Aged Care

The Federal Government has responded to the Royal Commission into Aged Care with a five year – five pillar aged care reform plan addressing:
1. Home care – at home support and care based on assessed needs,
2. Residential aged care services and sustainability – improving service suitability that ensures individual care needs and preferences are met,
3. Residential aged care quality and safety – improving access to and quality of residential care,
4. Workforce – growing a bigger, more highly skilled, caring and values based workforce; and
5. Governance – new legislation and stronger governance

The response include $365.7 million to improve access to primary care for senior Australians, including the transition of senior Australians between aged care and health care setting and improved medication management.

Medical Research

The Australian Government is investing $6.7 billion in medical research over the next four years, including:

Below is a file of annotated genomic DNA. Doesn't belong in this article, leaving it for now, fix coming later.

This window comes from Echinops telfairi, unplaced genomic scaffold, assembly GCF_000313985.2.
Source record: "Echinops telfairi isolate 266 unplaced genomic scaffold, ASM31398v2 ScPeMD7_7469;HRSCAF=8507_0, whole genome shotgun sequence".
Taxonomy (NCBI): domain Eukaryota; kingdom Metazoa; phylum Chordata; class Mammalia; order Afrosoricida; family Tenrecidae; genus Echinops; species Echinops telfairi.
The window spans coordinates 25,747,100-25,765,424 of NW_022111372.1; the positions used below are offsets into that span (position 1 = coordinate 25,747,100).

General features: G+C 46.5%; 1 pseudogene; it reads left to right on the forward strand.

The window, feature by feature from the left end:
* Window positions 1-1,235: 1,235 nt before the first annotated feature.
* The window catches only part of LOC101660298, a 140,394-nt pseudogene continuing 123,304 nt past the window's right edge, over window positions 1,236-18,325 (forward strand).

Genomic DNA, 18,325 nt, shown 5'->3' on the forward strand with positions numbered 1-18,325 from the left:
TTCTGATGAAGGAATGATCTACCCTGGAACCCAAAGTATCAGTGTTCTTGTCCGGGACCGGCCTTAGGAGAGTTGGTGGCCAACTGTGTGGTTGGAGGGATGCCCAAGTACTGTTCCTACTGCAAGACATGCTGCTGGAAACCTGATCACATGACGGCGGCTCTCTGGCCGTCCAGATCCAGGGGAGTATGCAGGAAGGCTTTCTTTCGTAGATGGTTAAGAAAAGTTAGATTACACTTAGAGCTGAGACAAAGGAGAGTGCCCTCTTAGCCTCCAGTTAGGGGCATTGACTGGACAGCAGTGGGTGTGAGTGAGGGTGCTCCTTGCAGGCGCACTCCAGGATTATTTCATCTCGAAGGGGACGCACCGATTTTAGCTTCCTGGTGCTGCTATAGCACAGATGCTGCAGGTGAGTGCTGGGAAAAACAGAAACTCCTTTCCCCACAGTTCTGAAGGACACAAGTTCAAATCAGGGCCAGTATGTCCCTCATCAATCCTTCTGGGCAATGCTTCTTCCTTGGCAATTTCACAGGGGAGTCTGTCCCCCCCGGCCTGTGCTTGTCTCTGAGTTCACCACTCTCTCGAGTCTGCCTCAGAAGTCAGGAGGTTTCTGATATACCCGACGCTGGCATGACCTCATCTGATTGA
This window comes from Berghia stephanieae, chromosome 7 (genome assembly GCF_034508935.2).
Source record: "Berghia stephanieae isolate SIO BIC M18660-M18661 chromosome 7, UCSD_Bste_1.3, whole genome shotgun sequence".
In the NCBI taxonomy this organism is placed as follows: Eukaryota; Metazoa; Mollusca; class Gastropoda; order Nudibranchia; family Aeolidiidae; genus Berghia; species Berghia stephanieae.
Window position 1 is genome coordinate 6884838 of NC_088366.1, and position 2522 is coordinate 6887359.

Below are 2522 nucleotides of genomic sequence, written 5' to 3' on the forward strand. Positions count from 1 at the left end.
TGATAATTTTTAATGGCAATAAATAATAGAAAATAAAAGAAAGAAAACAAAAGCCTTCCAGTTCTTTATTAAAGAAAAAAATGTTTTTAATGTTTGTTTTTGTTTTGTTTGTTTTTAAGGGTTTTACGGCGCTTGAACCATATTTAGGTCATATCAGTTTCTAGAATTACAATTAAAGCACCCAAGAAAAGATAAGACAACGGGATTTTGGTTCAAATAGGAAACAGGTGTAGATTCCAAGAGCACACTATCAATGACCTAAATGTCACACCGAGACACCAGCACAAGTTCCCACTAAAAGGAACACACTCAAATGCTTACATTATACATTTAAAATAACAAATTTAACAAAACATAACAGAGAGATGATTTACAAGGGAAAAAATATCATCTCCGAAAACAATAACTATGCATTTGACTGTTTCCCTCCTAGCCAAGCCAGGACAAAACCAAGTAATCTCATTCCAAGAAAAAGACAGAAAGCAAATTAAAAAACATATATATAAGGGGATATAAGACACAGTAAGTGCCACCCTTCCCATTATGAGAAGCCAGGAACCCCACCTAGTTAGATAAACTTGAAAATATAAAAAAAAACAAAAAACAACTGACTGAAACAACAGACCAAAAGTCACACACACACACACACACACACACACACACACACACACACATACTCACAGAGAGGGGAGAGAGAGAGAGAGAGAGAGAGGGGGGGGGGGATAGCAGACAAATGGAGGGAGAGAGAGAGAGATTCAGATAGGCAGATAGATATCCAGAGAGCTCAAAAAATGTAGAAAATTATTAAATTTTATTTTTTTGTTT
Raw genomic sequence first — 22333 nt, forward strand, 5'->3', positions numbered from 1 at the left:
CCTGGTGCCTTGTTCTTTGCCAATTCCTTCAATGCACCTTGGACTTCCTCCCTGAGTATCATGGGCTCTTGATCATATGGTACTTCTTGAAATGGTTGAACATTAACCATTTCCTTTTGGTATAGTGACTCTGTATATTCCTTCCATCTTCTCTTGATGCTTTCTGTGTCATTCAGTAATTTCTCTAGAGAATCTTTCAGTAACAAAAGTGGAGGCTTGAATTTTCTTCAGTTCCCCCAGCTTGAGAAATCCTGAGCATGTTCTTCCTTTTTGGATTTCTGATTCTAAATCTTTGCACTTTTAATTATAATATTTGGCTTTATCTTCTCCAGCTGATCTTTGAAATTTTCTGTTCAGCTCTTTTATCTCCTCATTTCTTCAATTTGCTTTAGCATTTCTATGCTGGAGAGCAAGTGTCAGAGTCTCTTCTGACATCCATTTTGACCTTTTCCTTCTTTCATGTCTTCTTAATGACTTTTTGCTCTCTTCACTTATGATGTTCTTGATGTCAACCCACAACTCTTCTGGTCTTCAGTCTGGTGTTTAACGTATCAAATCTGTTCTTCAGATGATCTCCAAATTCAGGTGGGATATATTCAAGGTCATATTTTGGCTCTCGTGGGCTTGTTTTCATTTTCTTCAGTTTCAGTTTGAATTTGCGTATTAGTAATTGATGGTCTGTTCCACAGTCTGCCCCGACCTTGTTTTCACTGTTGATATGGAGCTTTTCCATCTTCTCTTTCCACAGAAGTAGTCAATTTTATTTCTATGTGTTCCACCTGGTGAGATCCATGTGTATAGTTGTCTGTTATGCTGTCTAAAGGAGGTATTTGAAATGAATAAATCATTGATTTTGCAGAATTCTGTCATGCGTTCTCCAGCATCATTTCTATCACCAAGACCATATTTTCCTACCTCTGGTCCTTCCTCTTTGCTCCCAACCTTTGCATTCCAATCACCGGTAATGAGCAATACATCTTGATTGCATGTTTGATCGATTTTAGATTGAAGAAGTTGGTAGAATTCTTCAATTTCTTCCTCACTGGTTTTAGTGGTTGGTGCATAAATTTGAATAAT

• The Medical Research Future Fund (MRFF) ($2.6 billion)
• National Health and Medical Research Council (NHMRC) ($3.6 billion)
• Biomedical Translation Fund ($500 million).

Among 69 research projects to commence in 2020-21, funded with grants totalling $128.1 million through the MRFF and NHMRC, (full table further below) will be:
$10 million to the Menzies School of Health Research for a National First Nations Research Network. Led by Indigenous people for Indigenous people, the Network will nurture culturally safe environments, connect expertise, and catalyse research methods, training and development.

Clinical Trials

The Australian Government will invest $6 million over four years to continue the Encouraging More Clinical Trials in Australia program which supports collaboration with jurisdictions to grow the number of clinical trials run in Australia, while also removing red tape for industry and states and territories from the process. KPMG estimates that every dollar invested in medical research returns an average benefit to the Australian population of $3.90, based on their 2018 report. Clinical trials contribute an estimated $1.1 billion a year to the economy and the sector has been identified as a key potential growth area for Australia.

The investment is in addition to the $614 million Clinical Trials Activity under the Medical Research Future Fund (MRFF), which includes the Rare Cancers, Rare Diseases and Unmet Need (RCRDUN) initiative and the International Clinical Trial Collaborations (ICTC) initiative.